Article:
Thursday was another sleepy day on Wall Street, but one that reversed Wednesday’s losses and sent major indices to new highs, with nine of 11 sectors finishing higher. The S&P 500 Index (SPX) clawed its way above 3200 for the first time ever.
Commodities had a nice day, too, with crude and copper well into the green. Crude continues to stage a nice little rally, and that’s often a sign of better global economic health. A weaker dollar appears to be helping commodities (see chart below).
Still, the “risk-off” assets like bonds and gold also rallied Thursday, so it seems like market participants want to have things both ways. The 10-year yield, which looked early on like it might attempt a rally toward 2%, got shy near 1.95% and retreated back toward 1.9%. It’s possible that risk-off is still getting a bid as investors await an actual signing of the Phase One trade agreement, as well as the horse-trading process between the UK and the EU that’s likely to accompany Brexit in the coming months.
Meanwhile, Cisco (CSCO) rose 2.66% Thursday after an analyst upgrade. The stock is up 13% this year, which most investors would probably be happy to take year in and year out but isn’t keeping up with the Nasdaq (COMP) this year.
This was a nice upgrade, with positive focus on the company’s key network services segment. CSCO is one of those companies that has a really good grasp on the global economic environment, so it can be wise to listen to their earnings call. An upgrade on CSCO is kind of like an upgrade on business worldwide because of the company’s global reach.
After the pre-opening bell data, a little more is on the way. University of Michigan sentiment for December is due mid-morning. That wraps things up for this week, but new home sales for November come out Monday.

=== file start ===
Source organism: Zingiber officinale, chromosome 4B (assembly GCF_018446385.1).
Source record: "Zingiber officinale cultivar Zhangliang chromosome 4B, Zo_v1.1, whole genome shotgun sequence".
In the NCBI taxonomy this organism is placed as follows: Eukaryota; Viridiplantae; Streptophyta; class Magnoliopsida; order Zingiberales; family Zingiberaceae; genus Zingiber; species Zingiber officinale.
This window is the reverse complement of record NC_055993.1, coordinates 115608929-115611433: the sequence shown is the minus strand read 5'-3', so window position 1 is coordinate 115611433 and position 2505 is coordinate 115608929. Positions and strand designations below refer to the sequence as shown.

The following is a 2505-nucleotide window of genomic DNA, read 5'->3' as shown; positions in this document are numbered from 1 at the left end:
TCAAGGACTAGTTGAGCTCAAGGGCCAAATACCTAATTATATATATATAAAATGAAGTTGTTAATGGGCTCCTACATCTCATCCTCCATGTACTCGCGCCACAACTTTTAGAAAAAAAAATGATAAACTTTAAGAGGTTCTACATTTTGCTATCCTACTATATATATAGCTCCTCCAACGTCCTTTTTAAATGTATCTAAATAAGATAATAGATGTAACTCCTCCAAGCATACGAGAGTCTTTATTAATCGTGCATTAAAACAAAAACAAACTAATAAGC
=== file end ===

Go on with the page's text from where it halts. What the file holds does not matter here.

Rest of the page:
CHART OF THE DAY: CRUDE/COPPER SEE UPTICK: A lot of people have focused on crude’s (/CL-candlestick) recent rally to above $60 a barrel, but another commodity—copper (/HG-purple line)—also broke out of a long period of weakness this month. Strength in these products sometimes reflects strength in the global economy as well as a softer dollar, but too much strength could stir inflation talk. Data Source: CME Group. Chart source: The thinkorswim® platform from TD Ameritrade. For illustrative purposes only. Past performance does not guarantee future results.
Open House? Maybe Next Month: Just when it looked like housing was on the road to recovery, November existing home sales delivered a disappointment on Thursday. While no single data point is a trend and we saw housing starts and building permits come in solid as brick earlier this week, the existing sales still appear to show some barriers to a better housing picture. Sales at a seasonally-adjusted annual rate of 5.35 million compared with the Briefing.com consensus of 5.45 million and were below October’s downwardly revised 5.44 million. In an economy with full employment, low mortgage rates, and decent gross domestic product growth, you might expect existing home sales to make steady gains. However, high prices and low supply apparently helped keep some buyers away from open houses last month. The key to housing strength in the new year could be continued jobs health, so we might see home and job data march hand in hand in 2020.